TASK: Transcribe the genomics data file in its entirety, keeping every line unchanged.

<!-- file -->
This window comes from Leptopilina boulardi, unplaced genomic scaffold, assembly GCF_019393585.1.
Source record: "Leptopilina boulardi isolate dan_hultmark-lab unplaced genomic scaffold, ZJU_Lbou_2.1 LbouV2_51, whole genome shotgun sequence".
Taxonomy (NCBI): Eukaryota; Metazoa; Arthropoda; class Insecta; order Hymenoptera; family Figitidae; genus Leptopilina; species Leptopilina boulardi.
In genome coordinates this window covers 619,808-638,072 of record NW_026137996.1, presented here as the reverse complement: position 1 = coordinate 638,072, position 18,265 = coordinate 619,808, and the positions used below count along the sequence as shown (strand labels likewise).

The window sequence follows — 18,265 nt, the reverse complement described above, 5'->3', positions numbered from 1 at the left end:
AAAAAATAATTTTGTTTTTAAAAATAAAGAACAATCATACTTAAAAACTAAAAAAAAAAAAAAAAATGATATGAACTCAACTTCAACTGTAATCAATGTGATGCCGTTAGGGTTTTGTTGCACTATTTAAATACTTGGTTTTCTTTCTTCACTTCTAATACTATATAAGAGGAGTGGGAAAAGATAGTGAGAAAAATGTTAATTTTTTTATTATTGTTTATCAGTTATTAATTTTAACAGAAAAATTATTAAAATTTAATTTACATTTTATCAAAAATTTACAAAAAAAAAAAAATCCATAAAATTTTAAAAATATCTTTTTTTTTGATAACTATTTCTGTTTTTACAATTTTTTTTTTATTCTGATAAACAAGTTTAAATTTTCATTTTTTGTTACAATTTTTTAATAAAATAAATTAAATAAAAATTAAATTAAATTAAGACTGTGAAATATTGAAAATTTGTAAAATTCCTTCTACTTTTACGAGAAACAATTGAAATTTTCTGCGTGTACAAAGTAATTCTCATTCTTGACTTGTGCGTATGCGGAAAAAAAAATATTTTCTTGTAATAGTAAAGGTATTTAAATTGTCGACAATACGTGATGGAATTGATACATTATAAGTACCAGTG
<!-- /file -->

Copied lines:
This window comes from Leptopilina boulardi, unplaced genomic scaffold, assembly GCF_019393585.1.
Source record: "Leptopilina boulardi isolate dan_hultmark-lab unplaced genomic scaffold, ZJU_Lbou_2.1 LbouV2_51, whole genome shotgun sequence".
Taxonomy (NCBI): Eukaryota; Metazoa; Arthropoda; class Insecta; order Hymenoptera; family Figitidae; genus Leptopilina; species Leptopilina boulardi.
In genome coordinates this window covers 619,808-638,072 of record NW_026137996.1, presented here as the reverse complement: position 1 = coordinate 638,072, position 18,265 = coordinate 619,808, and the positions used below count along the sequence as shown (strand labels likewise).

The window sequence follows — 18,265 nt, the reverse complement described above, 5'->3', positions numbered from 1 at the left end:
AAAAAATAATTTTGTTTTTAAAAATAAAGAACAATCATACTTAAAAACTAAAAAAAAAAAAAAAAATGATATGAACTCAACTTCAACTGTAATCAATGTGATGCCGTTAGGGTTTTGTTGCACTATTTAAATACTTGGTTTTCTTTCTTCACTTCTAATACTATATAAGAGGAGTGGGAAAAGATAGTGAGAAAAATGTTAATTTTTTTATTATTGTTTATCAGTTATTAATTTTAACAGAAAAATTATTAAAATTTAATTTACATTTTATCAAAAATTTACAAAAAAAAAAAAATCCATAAAATTTTAAAAATATCTTTTTTTTTGATAACTATTTCTGTTTTTACAATTTTTTTTTTATTCTGATAAACAAGTTTAAATTTTCATTTTTTGTTACAATTTTTTAATAAAATAAATTAAATAAAAATTAAATTAAATTAAGACTGTGAAATATTGAAAATTTGTAAAATTCCTTCTACTTTTACGAGAAACAATTGAAATTTTCTGCGTGTACAAAGTAATTCTCATTCTTGACTTGTGCGTATGCGGAAAAAAAAATATTTTCTTGTAATAGTAAAGGTATTTAAATTGTCGACAATACGTGATGGAATTGATACATTATAAGTACCAGTG